Stop me if you’ve heard this one before. After officers from the Alamance County Sheriff’s Office in Graham, North Carolina deployed pepper spray on men, women, and children marching to the polls during early voting last month, the sheriff’s office now says it will be charging the organizer of the march with felony assault and obstruction of justice.
The Washington Post reported news of the impending charges against Rev. Greg Drumwright on Friday, which are apparently based on the sheriff office’s claims that they have video footage showing he was involved in an “altercation” in which one of their cops was injured.
If you’ll remember, scores of people were left coughing and vomiting after Alamance County officers indiscriminately sprayed pepper spray into a crowd of people gathered to practise their constitutional right to assembly and vote. A woman present at the march in a wheelchair was also captured on video going into a seizure after the brutal police action.
Rev. Drumwright’s lawyers told the Washington Post that the pending charges from the sheriff’s office are likely payback for him suing them for their actions during the rally.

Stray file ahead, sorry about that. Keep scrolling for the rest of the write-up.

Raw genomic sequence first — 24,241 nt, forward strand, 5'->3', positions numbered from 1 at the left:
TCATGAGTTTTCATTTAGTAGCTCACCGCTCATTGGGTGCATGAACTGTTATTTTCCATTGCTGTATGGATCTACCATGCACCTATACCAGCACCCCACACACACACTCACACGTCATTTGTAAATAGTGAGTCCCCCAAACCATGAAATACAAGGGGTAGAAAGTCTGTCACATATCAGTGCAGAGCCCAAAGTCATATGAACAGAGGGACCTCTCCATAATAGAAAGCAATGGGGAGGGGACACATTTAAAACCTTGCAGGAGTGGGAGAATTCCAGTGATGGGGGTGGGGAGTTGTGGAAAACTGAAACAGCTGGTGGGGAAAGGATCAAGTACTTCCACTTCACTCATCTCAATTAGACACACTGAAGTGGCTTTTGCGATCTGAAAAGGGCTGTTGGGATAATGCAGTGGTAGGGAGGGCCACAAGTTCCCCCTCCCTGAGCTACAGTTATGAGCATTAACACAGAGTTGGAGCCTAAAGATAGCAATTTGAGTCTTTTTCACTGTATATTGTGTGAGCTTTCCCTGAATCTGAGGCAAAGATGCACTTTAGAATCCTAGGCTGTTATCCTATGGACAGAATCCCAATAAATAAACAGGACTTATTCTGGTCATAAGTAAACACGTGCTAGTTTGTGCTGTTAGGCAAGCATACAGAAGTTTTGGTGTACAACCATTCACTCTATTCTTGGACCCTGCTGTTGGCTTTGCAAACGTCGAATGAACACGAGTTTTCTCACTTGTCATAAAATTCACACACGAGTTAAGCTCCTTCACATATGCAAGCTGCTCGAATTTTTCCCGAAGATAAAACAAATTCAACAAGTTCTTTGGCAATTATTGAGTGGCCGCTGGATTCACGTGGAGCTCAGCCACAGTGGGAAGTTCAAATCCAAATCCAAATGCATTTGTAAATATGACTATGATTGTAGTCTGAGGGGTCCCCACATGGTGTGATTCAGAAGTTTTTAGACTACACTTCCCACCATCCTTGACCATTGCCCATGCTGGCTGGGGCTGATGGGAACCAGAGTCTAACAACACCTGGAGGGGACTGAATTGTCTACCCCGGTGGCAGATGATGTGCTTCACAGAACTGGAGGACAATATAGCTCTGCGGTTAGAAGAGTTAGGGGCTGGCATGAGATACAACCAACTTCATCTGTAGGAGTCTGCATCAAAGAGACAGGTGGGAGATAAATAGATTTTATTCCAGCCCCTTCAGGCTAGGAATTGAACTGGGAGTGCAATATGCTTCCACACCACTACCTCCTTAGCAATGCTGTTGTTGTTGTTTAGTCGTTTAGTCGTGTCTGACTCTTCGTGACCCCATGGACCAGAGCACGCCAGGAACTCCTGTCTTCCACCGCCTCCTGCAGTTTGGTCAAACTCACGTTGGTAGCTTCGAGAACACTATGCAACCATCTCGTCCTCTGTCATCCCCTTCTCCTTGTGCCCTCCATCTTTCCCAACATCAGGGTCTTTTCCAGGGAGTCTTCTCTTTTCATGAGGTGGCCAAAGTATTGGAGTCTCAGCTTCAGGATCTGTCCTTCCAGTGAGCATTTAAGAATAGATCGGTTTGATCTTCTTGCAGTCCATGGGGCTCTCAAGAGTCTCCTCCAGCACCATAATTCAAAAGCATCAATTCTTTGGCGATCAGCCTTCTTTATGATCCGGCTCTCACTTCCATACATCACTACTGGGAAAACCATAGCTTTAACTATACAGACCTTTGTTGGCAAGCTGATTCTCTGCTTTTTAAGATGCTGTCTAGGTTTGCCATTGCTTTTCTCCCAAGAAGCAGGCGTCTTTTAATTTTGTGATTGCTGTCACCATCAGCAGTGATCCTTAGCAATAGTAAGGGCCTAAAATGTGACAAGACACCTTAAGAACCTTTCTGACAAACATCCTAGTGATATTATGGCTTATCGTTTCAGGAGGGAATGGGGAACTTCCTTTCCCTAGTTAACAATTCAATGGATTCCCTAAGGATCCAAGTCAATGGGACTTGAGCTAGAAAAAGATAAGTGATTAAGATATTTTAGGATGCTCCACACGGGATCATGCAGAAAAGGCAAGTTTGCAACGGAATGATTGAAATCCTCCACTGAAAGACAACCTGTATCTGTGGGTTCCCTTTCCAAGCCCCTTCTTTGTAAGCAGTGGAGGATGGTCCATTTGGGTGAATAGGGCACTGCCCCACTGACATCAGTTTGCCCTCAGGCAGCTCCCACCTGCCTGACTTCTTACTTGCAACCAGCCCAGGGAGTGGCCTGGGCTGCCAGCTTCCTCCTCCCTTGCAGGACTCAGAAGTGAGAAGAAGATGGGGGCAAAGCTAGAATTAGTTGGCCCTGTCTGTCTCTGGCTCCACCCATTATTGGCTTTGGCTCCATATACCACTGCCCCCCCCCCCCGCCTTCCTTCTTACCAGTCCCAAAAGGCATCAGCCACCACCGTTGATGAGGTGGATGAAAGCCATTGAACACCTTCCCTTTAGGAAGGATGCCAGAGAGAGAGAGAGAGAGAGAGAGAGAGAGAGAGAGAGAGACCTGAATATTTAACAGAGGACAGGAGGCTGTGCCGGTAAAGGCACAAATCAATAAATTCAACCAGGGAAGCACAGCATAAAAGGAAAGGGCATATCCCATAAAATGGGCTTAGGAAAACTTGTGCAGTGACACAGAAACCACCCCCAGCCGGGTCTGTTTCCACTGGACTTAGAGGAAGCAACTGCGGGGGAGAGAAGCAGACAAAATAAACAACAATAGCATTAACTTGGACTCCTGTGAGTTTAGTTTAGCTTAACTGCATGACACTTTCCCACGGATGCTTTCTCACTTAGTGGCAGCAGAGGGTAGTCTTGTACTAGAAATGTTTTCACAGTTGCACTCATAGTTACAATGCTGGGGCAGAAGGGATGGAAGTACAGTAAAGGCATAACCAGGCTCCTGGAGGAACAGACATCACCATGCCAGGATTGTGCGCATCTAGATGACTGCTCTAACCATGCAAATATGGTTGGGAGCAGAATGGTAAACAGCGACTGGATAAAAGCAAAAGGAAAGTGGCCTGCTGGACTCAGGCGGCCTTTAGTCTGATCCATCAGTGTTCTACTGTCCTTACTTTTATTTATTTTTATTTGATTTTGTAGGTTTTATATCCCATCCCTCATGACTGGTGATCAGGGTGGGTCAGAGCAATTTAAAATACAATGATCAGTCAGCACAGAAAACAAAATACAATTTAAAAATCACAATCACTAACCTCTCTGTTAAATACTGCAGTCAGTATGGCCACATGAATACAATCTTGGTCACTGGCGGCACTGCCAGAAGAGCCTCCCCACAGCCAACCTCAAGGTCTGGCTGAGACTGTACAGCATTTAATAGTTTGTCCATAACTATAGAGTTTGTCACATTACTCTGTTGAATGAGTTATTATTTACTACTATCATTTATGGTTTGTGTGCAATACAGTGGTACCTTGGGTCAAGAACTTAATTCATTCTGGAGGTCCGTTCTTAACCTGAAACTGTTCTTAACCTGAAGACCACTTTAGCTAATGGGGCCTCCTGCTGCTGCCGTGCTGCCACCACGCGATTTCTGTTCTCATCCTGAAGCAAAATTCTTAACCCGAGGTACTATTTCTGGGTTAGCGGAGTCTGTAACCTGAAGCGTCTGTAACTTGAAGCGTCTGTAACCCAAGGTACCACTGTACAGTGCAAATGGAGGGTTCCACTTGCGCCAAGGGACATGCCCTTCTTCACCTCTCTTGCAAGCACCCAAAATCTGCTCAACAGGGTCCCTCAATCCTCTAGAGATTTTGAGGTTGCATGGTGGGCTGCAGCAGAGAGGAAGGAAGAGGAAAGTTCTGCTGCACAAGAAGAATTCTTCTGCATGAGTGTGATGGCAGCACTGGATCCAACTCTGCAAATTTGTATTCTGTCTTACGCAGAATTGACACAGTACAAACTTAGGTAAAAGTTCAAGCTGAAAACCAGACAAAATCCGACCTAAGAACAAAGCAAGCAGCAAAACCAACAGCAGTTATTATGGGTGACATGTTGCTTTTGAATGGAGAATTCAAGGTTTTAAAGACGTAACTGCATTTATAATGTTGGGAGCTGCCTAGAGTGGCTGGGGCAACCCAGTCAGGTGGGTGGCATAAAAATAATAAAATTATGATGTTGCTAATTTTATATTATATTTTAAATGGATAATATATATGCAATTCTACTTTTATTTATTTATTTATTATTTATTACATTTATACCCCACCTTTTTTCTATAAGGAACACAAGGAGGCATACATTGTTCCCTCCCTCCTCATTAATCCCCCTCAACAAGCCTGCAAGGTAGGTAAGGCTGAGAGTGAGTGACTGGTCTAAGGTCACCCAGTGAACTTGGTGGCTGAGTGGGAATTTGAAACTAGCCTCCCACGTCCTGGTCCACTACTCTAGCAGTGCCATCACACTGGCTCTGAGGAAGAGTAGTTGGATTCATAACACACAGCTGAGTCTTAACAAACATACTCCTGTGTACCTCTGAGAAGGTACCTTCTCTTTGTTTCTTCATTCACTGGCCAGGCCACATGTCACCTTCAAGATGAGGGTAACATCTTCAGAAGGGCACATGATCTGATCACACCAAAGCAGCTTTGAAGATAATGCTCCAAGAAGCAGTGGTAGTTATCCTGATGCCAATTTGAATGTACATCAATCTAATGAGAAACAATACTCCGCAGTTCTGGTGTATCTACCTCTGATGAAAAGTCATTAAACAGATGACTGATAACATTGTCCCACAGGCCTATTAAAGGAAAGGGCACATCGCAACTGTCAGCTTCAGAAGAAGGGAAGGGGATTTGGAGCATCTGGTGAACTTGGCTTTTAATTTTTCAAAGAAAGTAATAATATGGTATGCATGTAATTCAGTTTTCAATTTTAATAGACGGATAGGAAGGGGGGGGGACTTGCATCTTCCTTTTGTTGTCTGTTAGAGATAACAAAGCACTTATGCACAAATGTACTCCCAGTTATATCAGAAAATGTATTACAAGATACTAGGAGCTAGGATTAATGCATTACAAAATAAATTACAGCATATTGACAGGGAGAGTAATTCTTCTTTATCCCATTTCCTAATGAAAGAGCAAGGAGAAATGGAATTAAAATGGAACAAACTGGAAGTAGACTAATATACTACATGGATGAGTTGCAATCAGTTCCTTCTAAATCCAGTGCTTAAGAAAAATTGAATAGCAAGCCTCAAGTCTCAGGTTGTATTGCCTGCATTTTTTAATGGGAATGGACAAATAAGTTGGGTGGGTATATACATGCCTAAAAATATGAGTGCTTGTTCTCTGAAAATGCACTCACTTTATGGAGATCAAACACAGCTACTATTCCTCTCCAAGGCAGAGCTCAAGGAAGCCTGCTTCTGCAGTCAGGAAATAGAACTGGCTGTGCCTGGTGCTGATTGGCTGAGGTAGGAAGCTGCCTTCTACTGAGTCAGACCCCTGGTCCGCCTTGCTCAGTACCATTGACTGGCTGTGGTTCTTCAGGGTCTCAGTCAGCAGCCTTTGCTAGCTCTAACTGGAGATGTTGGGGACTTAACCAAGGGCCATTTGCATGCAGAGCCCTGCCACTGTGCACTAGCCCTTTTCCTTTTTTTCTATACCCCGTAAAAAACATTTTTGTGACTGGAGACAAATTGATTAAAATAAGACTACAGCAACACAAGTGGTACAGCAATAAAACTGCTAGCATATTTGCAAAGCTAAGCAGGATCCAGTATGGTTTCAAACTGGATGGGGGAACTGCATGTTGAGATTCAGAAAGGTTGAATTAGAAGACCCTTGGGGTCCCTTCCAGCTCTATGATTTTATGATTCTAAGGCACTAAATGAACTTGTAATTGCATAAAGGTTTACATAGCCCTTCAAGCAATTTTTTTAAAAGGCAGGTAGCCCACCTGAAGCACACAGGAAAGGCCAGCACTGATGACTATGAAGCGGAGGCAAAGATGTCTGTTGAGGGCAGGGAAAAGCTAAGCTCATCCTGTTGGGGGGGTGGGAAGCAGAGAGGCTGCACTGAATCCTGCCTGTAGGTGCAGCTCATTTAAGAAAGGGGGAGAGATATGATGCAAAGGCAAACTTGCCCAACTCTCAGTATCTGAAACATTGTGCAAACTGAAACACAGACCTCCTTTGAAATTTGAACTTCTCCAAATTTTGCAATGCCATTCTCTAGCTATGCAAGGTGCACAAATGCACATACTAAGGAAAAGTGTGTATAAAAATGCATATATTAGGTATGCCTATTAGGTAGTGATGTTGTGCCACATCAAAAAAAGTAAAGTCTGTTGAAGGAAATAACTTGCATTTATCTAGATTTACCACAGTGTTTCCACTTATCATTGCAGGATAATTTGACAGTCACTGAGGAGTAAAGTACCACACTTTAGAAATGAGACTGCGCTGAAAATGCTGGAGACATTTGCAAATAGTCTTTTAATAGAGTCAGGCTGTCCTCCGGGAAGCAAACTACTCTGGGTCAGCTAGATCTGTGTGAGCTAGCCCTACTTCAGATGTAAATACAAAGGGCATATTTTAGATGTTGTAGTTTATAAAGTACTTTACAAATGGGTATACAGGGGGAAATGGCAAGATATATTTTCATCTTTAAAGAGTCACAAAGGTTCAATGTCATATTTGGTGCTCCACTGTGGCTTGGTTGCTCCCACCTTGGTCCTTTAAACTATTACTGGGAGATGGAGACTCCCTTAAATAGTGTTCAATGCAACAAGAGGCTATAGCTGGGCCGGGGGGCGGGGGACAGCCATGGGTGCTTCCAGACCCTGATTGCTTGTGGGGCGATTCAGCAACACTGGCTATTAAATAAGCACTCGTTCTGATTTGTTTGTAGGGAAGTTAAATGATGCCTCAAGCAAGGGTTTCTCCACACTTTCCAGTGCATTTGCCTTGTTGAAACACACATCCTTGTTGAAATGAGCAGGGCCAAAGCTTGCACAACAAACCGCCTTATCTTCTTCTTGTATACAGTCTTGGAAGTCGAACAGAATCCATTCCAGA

Drumwright, founder of the anti-racist coalition Justice 4 the Next Generation, brought two recent lawsuits against Alamance County Sheriff Terry S. Johnson and other local officials. His attorneys say the felony charges were designed to silence him.
“These charges are retaliatory in our view,” said Elizabeth Haddix, an attorney with the Lawyers’ Committee for Civil Rights Under Law, which represents Drumwright in the two lawsuits. “We’re looking forward to seeing the video the sheriff referenced. The videos we have seen dispute his statement.”
Drumwright’s lawsuit accuses the police of violating federal law that prohibits violence against Black voters by using intimidating force and ending their march to the polls on the last day of early voting in Graham.
The threat of felony charges has been employed this year, particularly in the South, to punish Black leaders involved in rallies and other civic actions supposedly protected under the U.S. constitution.
In September Rep. Attica Scott (D-Ky.) was charged with felony rioting for protesting Breonna Taylor’s death, charges that were later dismissed by a judge in Kentucky. Legislators in Tennessee and Florida are also considering legislation that would effectively chill citizens’ ability to protest for fear of losing their voting rights or worse.